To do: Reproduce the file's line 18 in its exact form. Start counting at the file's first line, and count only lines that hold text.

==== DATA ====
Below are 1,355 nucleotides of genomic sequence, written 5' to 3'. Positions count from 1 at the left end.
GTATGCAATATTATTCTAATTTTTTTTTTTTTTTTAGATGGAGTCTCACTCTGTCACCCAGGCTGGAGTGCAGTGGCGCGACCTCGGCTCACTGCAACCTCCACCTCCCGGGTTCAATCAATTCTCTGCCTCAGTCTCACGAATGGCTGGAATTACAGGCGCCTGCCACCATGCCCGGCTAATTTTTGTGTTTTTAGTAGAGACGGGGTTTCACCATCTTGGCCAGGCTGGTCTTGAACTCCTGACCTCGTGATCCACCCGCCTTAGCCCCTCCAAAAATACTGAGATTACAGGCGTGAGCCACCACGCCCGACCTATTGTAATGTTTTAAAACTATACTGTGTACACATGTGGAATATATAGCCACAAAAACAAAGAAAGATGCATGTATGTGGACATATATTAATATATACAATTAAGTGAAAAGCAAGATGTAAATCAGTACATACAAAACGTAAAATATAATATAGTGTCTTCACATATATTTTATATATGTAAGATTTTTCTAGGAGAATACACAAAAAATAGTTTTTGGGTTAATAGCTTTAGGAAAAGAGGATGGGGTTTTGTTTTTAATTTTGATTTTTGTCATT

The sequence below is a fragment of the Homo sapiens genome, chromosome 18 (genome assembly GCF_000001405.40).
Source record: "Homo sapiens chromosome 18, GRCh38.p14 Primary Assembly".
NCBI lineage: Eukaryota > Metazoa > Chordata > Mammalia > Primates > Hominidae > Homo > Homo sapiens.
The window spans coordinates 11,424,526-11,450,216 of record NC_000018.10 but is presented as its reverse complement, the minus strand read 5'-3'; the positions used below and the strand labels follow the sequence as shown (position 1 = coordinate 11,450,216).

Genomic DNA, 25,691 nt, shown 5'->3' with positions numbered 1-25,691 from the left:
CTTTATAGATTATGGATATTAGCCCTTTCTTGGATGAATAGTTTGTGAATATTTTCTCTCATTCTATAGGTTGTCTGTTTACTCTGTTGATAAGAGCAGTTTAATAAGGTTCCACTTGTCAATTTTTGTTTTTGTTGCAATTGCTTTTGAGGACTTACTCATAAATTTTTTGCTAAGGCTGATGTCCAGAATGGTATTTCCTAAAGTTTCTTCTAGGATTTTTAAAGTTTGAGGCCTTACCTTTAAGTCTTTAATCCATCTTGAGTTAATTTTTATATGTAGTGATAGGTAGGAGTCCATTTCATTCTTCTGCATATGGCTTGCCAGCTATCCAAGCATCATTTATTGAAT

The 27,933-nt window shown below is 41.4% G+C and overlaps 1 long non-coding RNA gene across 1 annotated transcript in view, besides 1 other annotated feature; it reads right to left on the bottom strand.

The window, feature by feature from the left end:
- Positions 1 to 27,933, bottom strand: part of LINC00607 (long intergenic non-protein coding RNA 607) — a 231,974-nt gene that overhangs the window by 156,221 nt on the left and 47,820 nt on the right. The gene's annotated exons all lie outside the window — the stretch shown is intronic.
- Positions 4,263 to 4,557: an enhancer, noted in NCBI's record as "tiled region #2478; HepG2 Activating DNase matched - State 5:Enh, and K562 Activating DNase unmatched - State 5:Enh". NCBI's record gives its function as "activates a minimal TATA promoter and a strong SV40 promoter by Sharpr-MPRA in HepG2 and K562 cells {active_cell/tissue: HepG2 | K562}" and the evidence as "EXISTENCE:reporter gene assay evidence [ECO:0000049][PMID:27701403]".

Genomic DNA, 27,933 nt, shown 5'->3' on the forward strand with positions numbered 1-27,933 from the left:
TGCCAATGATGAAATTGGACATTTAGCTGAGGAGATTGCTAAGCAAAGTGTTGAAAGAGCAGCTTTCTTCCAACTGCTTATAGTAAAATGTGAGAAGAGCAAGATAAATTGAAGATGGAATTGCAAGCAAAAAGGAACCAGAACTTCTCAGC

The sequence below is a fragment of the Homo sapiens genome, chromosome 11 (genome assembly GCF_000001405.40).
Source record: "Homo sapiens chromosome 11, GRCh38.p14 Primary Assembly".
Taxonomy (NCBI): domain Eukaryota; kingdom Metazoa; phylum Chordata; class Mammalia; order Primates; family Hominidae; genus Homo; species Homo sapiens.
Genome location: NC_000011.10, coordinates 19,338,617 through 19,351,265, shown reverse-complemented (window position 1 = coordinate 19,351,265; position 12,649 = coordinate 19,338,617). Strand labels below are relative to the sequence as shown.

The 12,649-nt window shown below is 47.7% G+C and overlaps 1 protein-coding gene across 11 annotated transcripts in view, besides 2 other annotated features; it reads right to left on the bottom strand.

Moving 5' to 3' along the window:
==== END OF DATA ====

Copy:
Genome location: NC_000011.10, coordinates 19,338,617 through 19,351,265, shown reverse-complemented (window position 1 = coordinate 19,351,265; position 12,649 = coordinate 19,338,617). Strand labels below are relative to the sequence as shown.